Democrats Hammer Health Care Message As Republicans Focus On Discord Over ‘Medicare For All’
Even Democratic candidates on the campaign trail in traditionally deep red states are using the threat to the health law's preexisting conditions in ways that would have been unthinkable a few years ago, while Republicans target progressives' support of universal health care. Meanwhile, The New York Times fact checks President Donald Trump's promises to protect preexisting conditions coverage.
2018 Democrats Candidates Embrace Obamacare
Democrats used to run away from President Obama’s signature health care law. This year, defending Obamacare from Republican attempts to overturn it is central to the party’s efforts to take back Congress. Democratic candidates are running ads and campaigning on shoring up the Affordable Care Act, not just in reliably blue states, but in traditionally Republican strongholds. Though they might not use the word “Obamacare” itself, Democrats warn against GOP legislation and lawsuits that seek repeal or would block the law’s most popular elements.It’s a far cry from 2010, where fury over Obamacare fueled a Tea Party wave that cost Democrats the House and, four years later, the Senate as well. (Sullivan, 9/20)
It's Baaaccck! Health Care Law Again Front And Center In Midterms
For months, polls have shown that health care is a top issue for Democratic voters and candidates are leaning into that. A poll conducted in August by the nonpartisan Kaiser Family Foundation, which has closely tracked how health care is playing into the 2018 campaign, found that 27 percent of registered voters said health care was the most important issue for candidates to talk about, trailing only corruption in Washington. In recent campaign cycles, Democrats were on defense on the issue, facing protests and criticism for enacting the 2010 health law as voters blamed them for all of their health care concerns, says Ian Russell, a congressional strategist at Beacon Media who previously worked for the Democratic Congressional Campaign Committee. (McIntire, 9/24)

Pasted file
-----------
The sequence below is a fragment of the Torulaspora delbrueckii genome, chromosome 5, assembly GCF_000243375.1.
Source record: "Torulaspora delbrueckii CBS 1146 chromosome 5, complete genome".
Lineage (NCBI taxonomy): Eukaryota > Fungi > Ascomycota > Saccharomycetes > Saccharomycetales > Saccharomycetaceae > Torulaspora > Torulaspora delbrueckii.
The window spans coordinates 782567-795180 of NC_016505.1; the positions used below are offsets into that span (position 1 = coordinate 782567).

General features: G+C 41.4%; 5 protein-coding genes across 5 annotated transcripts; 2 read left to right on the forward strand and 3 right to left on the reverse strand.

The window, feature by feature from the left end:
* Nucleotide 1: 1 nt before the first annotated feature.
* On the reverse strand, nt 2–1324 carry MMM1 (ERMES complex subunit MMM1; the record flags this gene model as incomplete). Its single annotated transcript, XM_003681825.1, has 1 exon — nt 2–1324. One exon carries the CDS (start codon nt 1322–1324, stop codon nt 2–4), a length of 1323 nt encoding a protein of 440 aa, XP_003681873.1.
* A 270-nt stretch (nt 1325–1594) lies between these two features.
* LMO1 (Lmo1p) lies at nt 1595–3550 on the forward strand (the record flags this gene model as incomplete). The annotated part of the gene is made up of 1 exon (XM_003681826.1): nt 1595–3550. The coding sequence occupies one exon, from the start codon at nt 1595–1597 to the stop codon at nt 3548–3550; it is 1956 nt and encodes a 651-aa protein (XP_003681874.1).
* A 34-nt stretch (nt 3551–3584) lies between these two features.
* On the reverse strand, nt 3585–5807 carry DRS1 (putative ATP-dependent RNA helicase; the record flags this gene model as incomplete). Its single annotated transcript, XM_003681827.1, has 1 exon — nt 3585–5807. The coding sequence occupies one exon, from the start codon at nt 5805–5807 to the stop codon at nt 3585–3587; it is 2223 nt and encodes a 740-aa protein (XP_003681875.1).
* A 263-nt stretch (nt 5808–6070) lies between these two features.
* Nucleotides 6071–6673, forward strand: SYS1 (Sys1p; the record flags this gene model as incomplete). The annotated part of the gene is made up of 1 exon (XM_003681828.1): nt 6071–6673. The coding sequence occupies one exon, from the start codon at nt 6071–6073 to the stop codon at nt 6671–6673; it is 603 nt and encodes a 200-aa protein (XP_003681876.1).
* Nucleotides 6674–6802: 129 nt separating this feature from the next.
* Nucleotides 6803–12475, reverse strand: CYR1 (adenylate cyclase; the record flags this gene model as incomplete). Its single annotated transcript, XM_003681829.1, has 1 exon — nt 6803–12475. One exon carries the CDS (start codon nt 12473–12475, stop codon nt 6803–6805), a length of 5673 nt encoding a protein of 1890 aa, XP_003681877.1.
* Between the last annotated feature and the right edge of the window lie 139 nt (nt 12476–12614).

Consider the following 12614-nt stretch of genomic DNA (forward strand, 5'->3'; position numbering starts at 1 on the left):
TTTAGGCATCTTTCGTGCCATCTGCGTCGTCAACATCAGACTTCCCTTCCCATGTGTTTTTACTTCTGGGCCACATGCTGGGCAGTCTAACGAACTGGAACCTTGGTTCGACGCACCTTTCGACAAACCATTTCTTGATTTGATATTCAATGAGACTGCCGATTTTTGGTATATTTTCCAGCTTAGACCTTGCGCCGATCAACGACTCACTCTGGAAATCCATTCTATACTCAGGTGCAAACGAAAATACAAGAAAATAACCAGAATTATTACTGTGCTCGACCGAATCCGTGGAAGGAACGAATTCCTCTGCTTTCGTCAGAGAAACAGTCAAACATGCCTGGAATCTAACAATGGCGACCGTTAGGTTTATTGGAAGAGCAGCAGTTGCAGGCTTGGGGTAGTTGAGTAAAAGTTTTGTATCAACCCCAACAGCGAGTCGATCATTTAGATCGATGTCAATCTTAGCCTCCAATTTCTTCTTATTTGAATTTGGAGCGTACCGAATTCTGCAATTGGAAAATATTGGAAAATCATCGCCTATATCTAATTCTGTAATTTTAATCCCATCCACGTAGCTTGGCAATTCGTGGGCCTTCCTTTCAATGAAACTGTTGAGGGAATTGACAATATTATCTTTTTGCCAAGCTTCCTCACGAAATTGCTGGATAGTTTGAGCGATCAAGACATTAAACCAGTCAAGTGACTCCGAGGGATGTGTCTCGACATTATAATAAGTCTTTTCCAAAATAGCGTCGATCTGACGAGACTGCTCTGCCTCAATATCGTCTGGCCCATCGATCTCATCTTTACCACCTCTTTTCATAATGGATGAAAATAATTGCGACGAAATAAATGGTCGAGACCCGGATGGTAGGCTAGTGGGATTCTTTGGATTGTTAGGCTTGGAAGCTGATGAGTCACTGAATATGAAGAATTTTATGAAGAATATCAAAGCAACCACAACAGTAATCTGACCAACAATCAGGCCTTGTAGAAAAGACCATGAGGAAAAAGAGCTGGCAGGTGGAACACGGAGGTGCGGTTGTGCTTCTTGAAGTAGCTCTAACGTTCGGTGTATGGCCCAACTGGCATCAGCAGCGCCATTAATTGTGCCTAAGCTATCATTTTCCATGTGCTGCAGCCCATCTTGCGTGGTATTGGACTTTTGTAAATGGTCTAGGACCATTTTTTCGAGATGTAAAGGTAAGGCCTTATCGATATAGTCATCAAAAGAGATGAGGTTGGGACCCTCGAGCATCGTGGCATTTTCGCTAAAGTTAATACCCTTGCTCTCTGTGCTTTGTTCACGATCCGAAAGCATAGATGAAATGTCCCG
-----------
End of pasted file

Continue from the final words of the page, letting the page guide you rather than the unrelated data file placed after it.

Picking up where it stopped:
The New York Times Fact Checker:
Trump Claims To Protect Pre-Existing Health Conditions. That’s Not What The Government Says.
The Justice Department told a federal court in June that it would no longer defend provisions in the Affordable Care Act that protect patients with pre-existing medical conditions. In a brief responding to a lawsuit filed by Texas and 19 other states, the Justice Department called the individual mandate — which requires most Americans to buy insurance or face financial penalties — unconstitutional. Government lawyers argued that protections for pre-existing conditions and other medical issues cannot be separated from the individual mandate, and should also be overturned. (Qiu, 9/21)
And this month a judge handed what could be an expensive defeat to the government over cost-sharing subsidies —
The New York Times:
Ruling On Health Care Subsidies Could Prove Costly For Government
A federal court ruled this month that a Montana insurer is entitled to federal compensation for subsidy payments under the Affordable Care Act that President Trump abruptly ended last October, a ruling that could reverberate through insurance markets and cost the government hundreds of millions of dollars. At issue are payments for so-called cost-sharing reductions, discounts that enhance the value of health insurance policies purchased from the Affordable Care Act’s marketplaces by reducing deductibles, co-payments and other out-of-pocket costs for low-income consumers. President Trump ended the payments in October, one of a series of executive actions intended to undo President Barack Obama’s signature domestic achievement. (Pear, 9/22)